September 21, 2016

For Immediate Release: September 21, 2016

Contact: Monica Hopkins-Maxwell, 202.601.4263 or cell 202.288.5229,, Gabriela Melendez, 202.906.9605,


DC Joins Nationwide Community Control Over Police Surveillance Effort

Efforts Aim to Introduce Transparency and Accountability, And Maximize Community Influence Over Decisions Regarding the Purchase and Use of Police Surveillance Tools

The American Civil Liberties Union and local officials in DC announced today that they are launching efforts to bring greater transparency to the acquisition and use of local police surveillance technologies. The local work will be framed  by a set of guiding principles released by a diverse coalition of 17 national organizations today, with the goal of maximizing community input into surveillance technology decisions.

At-Large Councilmember David Grosso has vowed to work with local residents and organizations and his colleagues to explore legislation for the next Council session.

“DC residents deserve to know what technology police are using to surveille their communities – and what is being done with that data,” said Monica Hopkins, executive director of the ACLU of the Nation’s Capital

“I am pleased to join the ACLU in today’s nationwide focus on law enforcement surveillance,” said Councilmember Grosso. “As a strong advocate for government transparency and civil and human rights, I look forward to working with community members and my colleagues on the Council to identify effective actions we can take in the District of Columbia to further good government and police accountability.”.”

“The use of surveillance by local police has been spreading unchecked across the country without regard for the communities that they purport to serve,” said Anthony D. Romero, executive director of the American Civil Liberties Union. “Today communities and their local elected officials are taking action to address the disparate impact, financial burden, and threats to civil rights and liberties posed by invasive surveillance technologies.”

The first wave of cities announcing legislative efforts today are:

  • Hattiesburg, Mississippi
  • Madison, Wisconsin
  • Miami Beach, Florida
  • Milwaukee, Wisconsin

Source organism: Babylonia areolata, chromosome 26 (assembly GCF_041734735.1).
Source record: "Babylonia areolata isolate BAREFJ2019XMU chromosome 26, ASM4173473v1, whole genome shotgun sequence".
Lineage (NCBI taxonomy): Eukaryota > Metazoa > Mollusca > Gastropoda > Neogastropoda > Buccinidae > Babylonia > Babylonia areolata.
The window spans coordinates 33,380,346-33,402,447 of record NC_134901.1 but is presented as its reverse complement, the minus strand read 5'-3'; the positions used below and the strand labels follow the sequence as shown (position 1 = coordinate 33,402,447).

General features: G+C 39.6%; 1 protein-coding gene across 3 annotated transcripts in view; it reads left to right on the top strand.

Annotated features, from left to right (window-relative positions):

• Muskegon, Michigan
  • New York, New York
  • Palo Alto, California
  • Pensacola, Florida
  • Richmond, Virginia
  • Seattle, Washington
  • Washington, D.C.

In the rare cases where local police data has been available to the public — in cities like Baltimore, Maryland; Oakland, California; and Lansing, Michigan — the data has shown a disproportionate use of surveillance technologies in communities of color and low-income areas. The partner organizations have created a set of guiding principles to assist community groups in changing surveillance practices. The principles aim to promote transparency, democratic decision making, and community empowerment with respect to if and how surveillance technologies are funded, acquired, and used.

The guiding principles behind this surge of legislative action, which is expected to be replicated in an increasing number of cities across the nation, are as follows:

  • Surveillance technologies should not be funded, acquired, or used without express and specific city council approval.
  • Local communities should play a significant and meaningful role in determining if and how surveillance technologies are funded, acquired, or used.
  • The process for considering the use of surveillance technologies should be transparent and well-informed.
  • The use of surveillance technologies should not be approved generally; approvals, if provided, should be for specific technologies and specific, limited uses.
  • Surveillance technologies should not be funded, acquired, or used without addressing their potential impact on civil rights and civil liberties.
  • Surveillance technologies should not be funded, acquired, or used without considering their financial impact.
  • To verify legal compliance, surveillance technology use and deployment data should be reported publicly on an annual basis.
  • DC Council approval should be required for all surveillance technologies and uses; there should be no “grandfathering” for technologies currently in use.


This locally-led, multi-city effort was developed in partnership with 17 highly-diverse national partner organizations:

The American Civil Liberties Union (ACLU)

Bill of Rights Defense Committee/Defending Dissent Foundation

Campaign Zero

Center for Democracy & Technology

Center for Popular Democracy

Council on American–Islamic Relations (CAIR)

Crypto Harlem

Demand Progress

Electronic Frontier Foundation

Fight for the Future

The Leadership Conference on Civil and Human Rights

Million Hoodies Movement for Justice

National Association for the Advancement of Colored People (NAACP)

National Network of Arab American Communities

Restore the Fourth

South Asian Americans Leading Together (SAALT)

Tenth Amendment Center

Additional resources and information can be found here: